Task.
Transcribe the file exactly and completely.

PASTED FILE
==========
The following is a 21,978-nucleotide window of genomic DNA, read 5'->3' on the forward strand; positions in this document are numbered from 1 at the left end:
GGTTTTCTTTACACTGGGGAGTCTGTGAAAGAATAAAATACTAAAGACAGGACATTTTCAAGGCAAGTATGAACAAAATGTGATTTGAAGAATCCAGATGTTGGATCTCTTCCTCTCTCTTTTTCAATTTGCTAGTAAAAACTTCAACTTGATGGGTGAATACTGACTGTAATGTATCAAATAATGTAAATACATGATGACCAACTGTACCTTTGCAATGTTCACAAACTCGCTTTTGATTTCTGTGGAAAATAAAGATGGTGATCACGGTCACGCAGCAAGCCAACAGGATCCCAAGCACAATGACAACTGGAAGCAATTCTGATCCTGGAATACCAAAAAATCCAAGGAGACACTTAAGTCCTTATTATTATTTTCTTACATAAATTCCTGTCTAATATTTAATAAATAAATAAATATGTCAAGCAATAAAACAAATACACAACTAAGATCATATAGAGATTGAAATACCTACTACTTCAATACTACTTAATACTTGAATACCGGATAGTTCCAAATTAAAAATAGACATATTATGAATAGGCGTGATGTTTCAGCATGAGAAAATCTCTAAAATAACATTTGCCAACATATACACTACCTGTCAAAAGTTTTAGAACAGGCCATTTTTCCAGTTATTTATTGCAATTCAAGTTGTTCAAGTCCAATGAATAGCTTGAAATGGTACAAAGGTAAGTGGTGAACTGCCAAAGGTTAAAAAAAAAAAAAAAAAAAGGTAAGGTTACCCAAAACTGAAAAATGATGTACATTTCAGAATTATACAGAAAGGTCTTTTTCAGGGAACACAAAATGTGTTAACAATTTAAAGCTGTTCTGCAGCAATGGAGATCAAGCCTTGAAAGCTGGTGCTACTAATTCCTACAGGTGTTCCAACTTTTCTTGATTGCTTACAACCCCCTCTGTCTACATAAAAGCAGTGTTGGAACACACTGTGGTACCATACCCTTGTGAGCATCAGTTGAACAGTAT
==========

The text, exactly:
The following is a 21,978-nucleotide window of genomic DNA, read 5'->3' on the forward strand; positions in this document are numbered from 1 at the left end:
GGTTTTCTTTACACTGGGGAGTCTGTGAAAGAATAAAATACTAAAGACAGGACATTTTCAAGGCAAGTATGAACAAAATGTGATTTGAAGAATCCAGATGTTGGATCTCTTCCTCTCTCTTTTTCAATTTGCTAGTAAAAACTTCAACTTGATGGGTGAATACTGACTGTAATGTATCAAATAATGTAAATACATGATGACCAACTGTACCTTTGCAATGTTCACAAACTCGCTTTTGATTTCTGTGGAAAATAAAGATGGTGATCACGGTCACGCAGCAAGCCAACAGGATCCCAAGCACAATGACAACTGGAAGCAATTCTGATCCTGGAATACCAAAAAATCCAAGGAGACACTTAAGTCCTTATTATTATTTTCTTACATAAATTCCTGTCTAATATTTAATAAATAAATAAATATGTCAAGCAATAAAACAAATACACAACTAAGATCATATAGAGATTGAAATACCTACTACTTCAATACTACTTAATACTTGAATACCGGATAGTTCCAAATTAAAAATAGACATATTATGAATAGGCGTGATGTTTCAGCATGAGAAAATCTCTAAAATAACATTTGCCAACATATACACTACCTGTCAAAAGTTTTAGAACAGGCCATTTTTCCAGTTATTTATTGCAATTCAAGTTGTTCAAGTCCAATGAATAGCTTGAAATGGTACAAAGGTAAGTGGTGAACTGCCAAAGGTTAAAAAAAAAAAAAAAAAAAGGTAAGGTTACCCAAAACTGAAAAATGATGTACATTTCAGAATTATACAGAAAGGTCTTTTTCAGGGAACACAAAATGTGTTAACAATTTAAAGCTGTTCTGCAGCAATGGAGATCAAGCCTTGAAAGCTGGTGCTACTAATTCCTACAGGTGTTCCAACTTTTCTTGATTGCTTACAACCCCCTCTGTCTACATAAAAGCAGTGTTGGAACACACTGTGGTACCATACCCTTGTGAGCATCAGTTGAACAGTAT